“What is needed is a clear message – an ambitious long-term goal with mid-term milestones along the way – that charts a pathway for the industry to reduce its emissions over the coming decades,” he said in a joint address with envoys from neighbouring states Tuvalu and cyclone-ravaged Vanuatu.

The tiny nation of the Marshall Islands is among a group of poorer small island states (AOSIS), vulnerable to the effects of climate change, that frequently call for greater ambition at climate negotiations.

Its move at the IMO is significant because the country draws much of its income from the fees it collects as the world’s third biggest shipping registry, making it a target for pressure from shipping companies that could easily re-flag their ships in other countries.

There is a slim chance the Marshall Islands could still opt to put the issue on the agenda at the full biennial IMO Assembly in November, where, with stronger support, it could result in a deal to agree to take action by 2020, matching the pace of the aviation sector, according to one veteran at the IMO talks who asked not to be named.

The IMO normally takes decisions by consensus but has rules that can allow measures to pass by a simple majority.


IMO research shows shipping emissions are set to grow by 50% to 250% by 2050 without further action.  The sector currently accounts for around 3% of global greenhouse gas output.

Along with international aviation, emissions from shipping have been excluded from the remit of the UNFCCC climate negotiations, but a growing share of greenhouse gas output has put the two sectors in the crosshairs of lawmakers and environmentalists.

A 2011 deal at the IMO meant international shipping became the first industry to agree a global CO2 reduction strategy with a measure forcing energy efficiency measures on all new ships.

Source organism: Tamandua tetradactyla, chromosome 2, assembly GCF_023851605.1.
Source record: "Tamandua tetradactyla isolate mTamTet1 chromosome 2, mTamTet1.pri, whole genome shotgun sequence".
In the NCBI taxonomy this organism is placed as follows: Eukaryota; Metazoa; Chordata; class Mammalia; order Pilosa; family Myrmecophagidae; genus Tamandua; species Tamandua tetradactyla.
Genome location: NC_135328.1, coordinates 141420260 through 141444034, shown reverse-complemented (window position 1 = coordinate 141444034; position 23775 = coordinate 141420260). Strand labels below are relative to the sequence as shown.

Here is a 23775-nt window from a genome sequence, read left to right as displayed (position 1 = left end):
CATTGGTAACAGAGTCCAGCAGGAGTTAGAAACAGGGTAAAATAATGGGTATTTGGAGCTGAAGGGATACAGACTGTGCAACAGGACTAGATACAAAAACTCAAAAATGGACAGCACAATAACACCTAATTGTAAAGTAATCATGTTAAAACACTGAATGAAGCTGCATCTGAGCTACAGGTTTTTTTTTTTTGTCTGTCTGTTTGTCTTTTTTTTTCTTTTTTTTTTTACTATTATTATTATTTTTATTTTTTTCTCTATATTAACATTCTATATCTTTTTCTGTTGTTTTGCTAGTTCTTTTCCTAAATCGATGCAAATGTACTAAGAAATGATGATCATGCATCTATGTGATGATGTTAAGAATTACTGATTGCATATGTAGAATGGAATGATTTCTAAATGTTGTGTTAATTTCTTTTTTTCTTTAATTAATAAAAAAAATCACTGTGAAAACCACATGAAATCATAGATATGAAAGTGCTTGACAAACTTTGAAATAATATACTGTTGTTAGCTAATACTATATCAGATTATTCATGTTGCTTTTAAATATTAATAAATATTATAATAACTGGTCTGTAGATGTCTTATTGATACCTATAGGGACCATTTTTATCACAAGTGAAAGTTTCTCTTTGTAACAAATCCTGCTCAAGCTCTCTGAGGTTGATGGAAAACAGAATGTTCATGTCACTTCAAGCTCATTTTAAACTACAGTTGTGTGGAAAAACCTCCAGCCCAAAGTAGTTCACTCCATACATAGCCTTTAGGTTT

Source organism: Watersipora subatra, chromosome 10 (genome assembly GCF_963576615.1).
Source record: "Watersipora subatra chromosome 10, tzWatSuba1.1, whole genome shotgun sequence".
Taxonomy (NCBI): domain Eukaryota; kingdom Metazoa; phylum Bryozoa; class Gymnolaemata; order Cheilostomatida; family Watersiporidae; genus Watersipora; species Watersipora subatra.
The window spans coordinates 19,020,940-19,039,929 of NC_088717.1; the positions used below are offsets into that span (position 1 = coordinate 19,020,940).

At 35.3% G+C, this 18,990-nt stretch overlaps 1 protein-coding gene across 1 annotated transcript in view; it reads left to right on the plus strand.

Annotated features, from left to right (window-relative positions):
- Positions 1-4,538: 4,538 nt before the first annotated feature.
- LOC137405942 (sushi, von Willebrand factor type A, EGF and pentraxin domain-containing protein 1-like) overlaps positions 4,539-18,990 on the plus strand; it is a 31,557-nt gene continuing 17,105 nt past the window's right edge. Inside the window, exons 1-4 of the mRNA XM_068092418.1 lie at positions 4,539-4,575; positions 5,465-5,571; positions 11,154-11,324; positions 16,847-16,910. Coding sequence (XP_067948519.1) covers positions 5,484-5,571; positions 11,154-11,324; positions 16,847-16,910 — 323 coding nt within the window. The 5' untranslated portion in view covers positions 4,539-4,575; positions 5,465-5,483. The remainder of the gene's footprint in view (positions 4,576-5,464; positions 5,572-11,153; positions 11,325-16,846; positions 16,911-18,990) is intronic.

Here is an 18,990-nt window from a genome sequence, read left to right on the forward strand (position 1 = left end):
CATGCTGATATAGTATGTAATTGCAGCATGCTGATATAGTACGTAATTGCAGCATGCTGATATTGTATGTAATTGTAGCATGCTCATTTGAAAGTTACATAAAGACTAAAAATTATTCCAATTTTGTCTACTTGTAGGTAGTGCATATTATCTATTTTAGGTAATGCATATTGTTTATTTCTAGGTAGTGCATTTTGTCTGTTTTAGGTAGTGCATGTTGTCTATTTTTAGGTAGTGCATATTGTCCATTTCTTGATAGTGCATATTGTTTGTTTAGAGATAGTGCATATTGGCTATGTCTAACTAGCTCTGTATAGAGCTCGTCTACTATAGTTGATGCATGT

But pressure for the sector to take further steps is building, especially as the aviation industry has committed to hold its net emissions at 2020 levels and adopt a market-based mechanism.


The EU last month approved rules to require ship owners using EU ports to measure, report and verify their annual GHG emissions from Jan. 2018, with some lawmakers calling for the move to be a “stepping stone” to eventual CO2 targets for the industry.

“It is unacceptable that shipping can continue to increase its emissions when all other sectors are required to make contributions to our climate policy. If the IMO does not manage to reach an agreement, then the EU should move forward and take action to reduce maritime emissions,” said Jytte Guteland, a Swedish MEP heading the EU Parliament’s delegation at the IMO session.

Under the EU law, the European Commission will biannually assess the sector’s overall impact on the global climate, and must review the regulation should a wider, international agreement be agreed by the IMO.

The EU’s MRV measure was itself the result of the EU backing down from introducing its own CO2 curbs for shipping, which followed a backlash by its major trading partners over the bloc’s similar plans to regulate aviation emissions.

By Ben Garside –